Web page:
U.S Justice Department Is Reportedly Looking Into An Antitrust Investigation Into Google

U.S Justice Department Is Reportedly Looking Into An Antitrust Investigation Into Google

The U.S Justice Department may be preparing to launch an antitrust investigation into Google, according to reports.

The Wall Street Journal reported Friday that the department has been in talks with the Federal Trade Commission’s antitrust task force about launching a probe into the tech giant’s search and business operations.

Following discussions over which should proceed with a new antitrust investigation—the FTC previously investigated Google but closed the case in 2013—the Journal said the two have agreed to the Justice Department leading any new probe into the company.

Separately, the New York Times also reported on the investigation, though the paper’s report hedged slightly by stating that the Justice Department was “exploring” a probe rather than preparing one. Citing sources familiar with the matter, the Times reported that the trade commission has recently directed complaints about the company to the Justice Department. According to the Journal, officials with the department have already spoken with some of these parties.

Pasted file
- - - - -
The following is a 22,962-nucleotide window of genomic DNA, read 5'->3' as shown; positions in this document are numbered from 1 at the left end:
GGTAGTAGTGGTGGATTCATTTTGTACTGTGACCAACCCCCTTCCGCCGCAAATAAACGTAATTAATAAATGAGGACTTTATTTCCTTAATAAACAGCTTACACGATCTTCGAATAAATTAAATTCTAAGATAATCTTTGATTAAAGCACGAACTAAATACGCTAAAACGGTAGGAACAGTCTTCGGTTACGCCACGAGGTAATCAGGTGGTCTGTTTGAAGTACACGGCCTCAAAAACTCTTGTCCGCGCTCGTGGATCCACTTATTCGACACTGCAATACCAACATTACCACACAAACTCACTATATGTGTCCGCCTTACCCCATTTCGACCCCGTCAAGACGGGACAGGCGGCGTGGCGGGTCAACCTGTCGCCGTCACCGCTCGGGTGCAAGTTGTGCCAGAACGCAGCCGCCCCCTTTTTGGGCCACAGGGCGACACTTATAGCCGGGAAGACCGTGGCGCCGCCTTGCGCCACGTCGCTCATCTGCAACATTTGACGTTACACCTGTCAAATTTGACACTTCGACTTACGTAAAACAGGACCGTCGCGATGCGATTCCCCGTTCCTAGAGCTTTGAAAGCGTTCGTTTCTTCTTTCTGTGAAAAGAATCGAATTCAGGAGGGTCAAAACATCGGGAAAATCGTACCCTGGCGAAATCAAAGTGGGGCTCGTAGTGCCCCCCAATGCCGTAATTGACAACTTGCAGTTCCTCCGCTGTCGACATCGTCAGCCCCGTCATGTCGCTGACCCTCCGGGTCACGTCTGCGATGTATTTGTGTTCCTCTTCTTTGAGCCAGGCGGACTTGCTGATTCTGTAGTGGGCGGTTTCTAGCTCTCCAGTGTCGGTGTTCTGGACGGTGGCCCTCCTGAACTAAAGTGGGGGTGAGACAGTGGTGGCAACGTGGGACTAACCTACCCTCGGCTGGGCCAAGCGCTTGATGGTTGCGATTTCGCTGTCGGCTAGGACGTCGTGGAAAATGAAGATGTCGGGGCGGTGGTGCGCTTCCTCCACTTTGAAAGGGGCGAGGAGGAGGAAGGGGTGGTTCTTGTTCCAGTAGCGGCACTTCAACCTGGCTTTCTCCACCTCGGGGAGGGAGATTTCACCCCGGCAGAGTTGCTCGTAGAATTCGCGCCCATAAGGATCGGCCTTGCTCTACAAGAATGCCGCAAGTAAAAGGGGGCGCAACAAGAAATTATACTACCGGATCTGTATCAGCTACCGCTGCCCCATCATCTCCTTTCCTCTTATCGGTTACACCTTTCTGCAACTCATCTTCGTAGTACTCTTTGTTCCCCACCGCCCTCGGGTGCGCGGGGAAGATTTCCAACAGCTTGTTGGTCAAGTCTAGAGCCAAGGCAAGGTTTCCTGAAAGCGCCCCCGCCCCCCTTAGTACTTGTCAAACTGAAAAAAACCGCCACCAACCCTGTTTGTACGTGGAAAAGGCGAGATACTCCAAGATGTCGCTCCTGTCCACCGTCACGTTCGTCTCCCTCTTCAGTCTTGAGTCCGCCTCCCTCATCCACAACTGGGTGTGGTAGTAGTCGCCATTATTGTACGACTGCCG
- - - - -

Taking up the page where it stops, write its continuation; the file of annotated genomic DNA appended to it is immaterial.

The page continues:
A spokesperson for Google did not immediately return a request for comment about the report. Neither the Justice Department nor the FTC returned comment requests.

According to the Times, the potential probe comes after the FTC’s antitrust task force began looking into Google’s ad and search practices. The task force, announced in February, was established to investigate possible anticompetitive conduct among tech companies. FTC Chairman Joe Simons said in a statement at the time that “it makes sense for us to closely examine technology markets to ensure consumers benefit from free and fair competition.”

“Our ongoing Hearings on Competition and Consumer Protection in the 21st Century are a crucial step to deepen our understanding of these markets and potential competitive issues. The Technology Task Force is the next step in that effort,” he added.

The reported probe would come as tech monopolies face increasingly louder condemnation from political critics who claim that they wield far too much power and engage in anticompetitive tactics by either gobbling up competitors or crushing their business. (The company has faced billions in fines from European regulators over antitrust abuses.)

Chief among these critics in the U.S. is Senator Elizabeth Warren, a Democratic presidential candidate who has called for breaking up Facebook, Google, and Amazon—tech giants she says have “too much power over our economy, our society, and our democracy.”

“I want a government that makes sure everybody — even the biggest and most powerful companies in America — plays by the rules. And I want to make sure that the next generation of great American tech companies can flourish,” she said in March. “To do that, we need to stop this generation of big tech companies from throwing around their political power to shape the rules in their favour and throwing around their economic power to snuff out or buy up every potential competitor.”

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